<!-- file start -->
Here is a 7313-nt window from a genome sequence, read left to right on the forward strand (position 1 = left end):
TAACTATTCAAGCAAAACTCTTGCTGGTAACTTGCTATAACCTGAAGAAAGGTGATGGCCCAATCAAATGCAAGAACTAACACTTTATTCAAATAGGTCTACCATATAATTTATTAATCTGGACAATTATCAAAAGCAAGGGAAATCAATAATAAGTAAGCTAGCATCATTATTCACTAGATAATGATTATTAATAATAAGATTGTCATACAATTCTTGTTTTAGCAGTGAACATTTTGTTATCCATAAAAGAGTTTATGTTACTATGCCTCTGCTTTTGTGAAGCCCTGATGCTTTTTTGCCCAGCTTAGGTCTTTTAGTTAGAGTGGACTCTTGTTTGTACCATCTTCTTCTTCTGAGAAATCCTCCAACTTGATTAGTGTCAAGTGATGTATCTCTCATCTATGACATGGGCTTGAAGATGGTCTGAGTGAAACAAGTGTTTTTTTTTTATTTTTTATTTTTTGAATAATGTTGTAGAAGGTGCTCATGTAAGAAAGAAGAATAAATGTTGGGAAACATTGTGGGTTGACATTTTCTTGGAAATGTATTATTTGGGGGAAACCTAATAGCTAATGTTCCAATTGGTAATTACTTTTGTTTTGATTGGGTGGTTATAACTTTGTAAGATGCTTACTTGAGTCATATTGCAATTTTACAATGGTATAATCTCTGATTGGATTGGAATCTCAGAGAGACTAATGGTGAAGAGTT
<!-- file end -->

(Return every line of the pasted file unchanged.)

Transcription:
Here is a 7313-nt window from a genome sequence, read left to right on the forward strand (position 1 = left end):
TAACTATTCAAGCAAAACTCTTGCTGGTAACTTGCTATAACCTGAAGAAAGGTGATGGCCCAATCAAATGCAAGAACTAACACTTTATTCAAATAGGTCTACCATATAATTTATTAATCTGGACAATTATCAAAAGCAAGGGAAATCAATAATAAGTAAGCTAGCATCATTATTCACTAGATAATGATTATTAATAATAAGATTGTCATACAATTCTTGTTTTAGCAGTGAACATTTTGTTATCCATAAAAGAGTTTATGTTACTATGCCTCTGCTTTTGTGAAGCCCTGATGCTTTTTTGCCCAGCTTAGGTCTTTTAGTTAGAGTGGACTCTTGTTTGTACCATCTTCTTCTTCTGAGAAATCCTCCAACTTGATTAGTGTCAAGTGATGTATCTCTCATCTATGACATGGGCTTGAAGATGGTCTGAGTGAAACAAGTGTTTTTTTTTTATTTTTTATTTTTTGAATAATGTTGTAGAAGGTGCTCATGTAAGAAAGAAGAATAAATGTTGGGAAACATTGTGGGTTGACATTTTCTTGGAAATGTATTATTTGGGGGAAACCTAATAGCTAATGTTCCAATTGGTAATTACTTTTGTTTTGATTGGGTGGTTATAACTTTGTAAGATGCTTACTTGAGTCATATTGCAATTTTACAATGGTATAATCTCTGATTGGATTGGAATCTCAGAGAGACTAATGGTGAAGAGTT